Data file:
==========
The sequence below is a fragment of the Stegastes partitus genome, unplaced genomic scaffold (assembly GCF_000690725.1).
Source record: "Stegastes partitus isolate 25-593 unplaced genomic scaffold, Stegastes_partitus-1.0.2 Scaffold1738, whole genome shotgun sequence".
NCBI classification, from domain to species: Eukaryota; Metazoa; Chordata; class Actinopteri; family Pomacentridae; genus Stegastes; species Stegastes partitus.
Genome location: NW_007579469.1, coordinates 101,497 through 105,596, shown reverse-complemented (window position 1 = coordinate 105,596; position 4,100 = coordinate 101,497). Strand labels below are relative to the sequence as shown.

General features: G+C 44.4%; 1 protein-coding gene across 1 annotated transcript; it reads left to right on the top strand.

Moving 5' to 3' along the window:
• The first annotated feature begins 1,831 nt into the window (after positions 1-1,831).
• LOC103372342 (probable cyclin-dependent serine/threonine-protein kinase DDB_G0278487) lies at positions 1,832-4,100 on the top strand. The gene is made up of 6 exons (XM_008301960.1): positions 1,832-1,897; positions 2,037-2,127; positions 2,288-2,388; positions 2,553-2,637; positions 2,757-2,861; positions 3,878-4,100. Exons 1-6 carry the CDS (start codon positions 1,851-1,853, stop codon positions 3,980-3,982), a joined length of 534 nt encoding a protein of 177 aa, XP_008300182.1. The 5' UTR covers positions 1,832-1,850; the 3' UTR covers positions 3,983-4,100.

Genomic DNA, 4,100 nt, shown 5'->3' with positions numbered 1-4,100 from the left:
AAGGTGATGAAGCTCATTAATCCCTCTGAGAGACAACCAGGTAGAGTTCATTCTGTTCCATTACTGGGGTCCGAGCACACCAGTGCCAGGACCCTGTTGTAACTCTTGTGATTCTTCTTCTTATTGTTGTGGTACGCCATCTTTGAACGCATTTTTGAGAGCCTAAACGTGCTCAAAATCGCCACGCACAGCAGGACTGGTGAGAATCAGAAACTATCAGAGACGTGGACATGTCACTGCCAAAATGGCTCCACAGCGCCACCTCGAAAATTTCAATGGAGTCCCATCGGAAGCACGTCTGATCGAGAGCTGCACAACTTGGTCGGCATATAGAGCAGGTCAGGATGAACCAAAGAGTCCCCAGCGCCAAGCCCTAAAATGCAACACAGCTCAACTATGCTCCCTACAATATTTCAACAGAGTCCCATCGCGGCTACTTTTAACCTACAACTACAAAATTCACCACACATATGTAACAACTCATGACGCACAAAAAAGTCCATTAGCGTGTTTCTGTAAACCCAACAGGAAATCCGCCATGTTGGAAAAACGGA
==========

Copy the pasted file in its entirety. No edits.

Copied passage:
The sequence below is a fragment of the Stegastes partitus genome, unplaced genomic scaffold (assembly GCF_000690725.1).
Source record: "Stegastes partitus isolate 25-593 unplaced genomic scaffold, Stegastes_partitus-1.0.2 Scaffold1738, whole genome shotgun sequence".
NCBI classification, from domain to species: Eukaryota; Metazoa; Chordata; class Actinopteri; family Pomacentridae; genus Stegastes; species Stegastes partitus.
Genome location: NW_007579469.1, coordinates 101,497 through 105,596, shown reverse-complemented (window position 1 = coordinate 105,596; position 4,100 = coordinate 101,497). Strand labels below are relative to the sequence as shown.

General features: G+C 44.4%; 1 protein-coding gene across 1 annotated transcript; it reads left to right on the top strand.

Moving 5' to 3' along the window:
• The first annotated feature begins 1,831 nt into the window (after positions 1-1,831).
• LOC103372342 (probable cyclin-dependent serine/threonine-protein kinase DDB_G0278487) lies at positions 1,832-4,100 on the top strand. The gene is made up of 6 exons (XM_008301960.1): positions 1,832-1,897; positions 2,037-2,127; positions 2,288-2,388; positions 2,553-2,637; positions 2,757-2,861; positions 3,878-4,100. Exons 1-6 carry the CDS (start codon positions 1,851-1,853, stop codon positions 3,980-3,982), a joined length of 534 nt encoding a protein of 177 aa, XP_008300182.1. The 5' UTR covers positions 1,832-1,850; the 3' UTR covers positions 3,983-4,100.

Genomic DNA, 4,100 nt, shown 5'->3' with positions numbered 1-4,100 from the left:
AAGGTGATGAAGCTCATTAATCCCTCTGAGAGACAACCAGGTAGAGTTCATTCTGTTCCATTACTGGGGTCCGAGCACACCAGTGCCAGGACCCTGTTGTAACTCTTGTGATTCTTCTTCTTATTGTTGTGGTACGCCATCTTTGAACGCATTTTTGAGAGCCTAAACGTGCTCAAAATCGCCACGCACAGCAGGACTGGTGAGAATCAGAAACTATCAGAGACGTGGACATGTCACTGCCAAAATGGCTCCACAGCGCCACCTCGAAAATTTCAATGGAGTCCCATCGGAAGCACGTCTGATCGAGAGCTGCACAACTTGGTCGGCATATAGAGCAGGTCAGGATGAACCAAAGAGTCCCCAGCGCCAAGCCCTAAAATGCAACACAGCTCAACTATGCTCCCTACAATATTTCAACAGAGTCCCATCGCGGCTACTTTTAACCTACAACTACAAAATTCACCACACATATGTAACAACTCATGACGCACAAAAAAGTCCATTAGCGTGTTTCTGTAAACCCAACAGGAAATCCGCCATGTTGGAAAAACGGA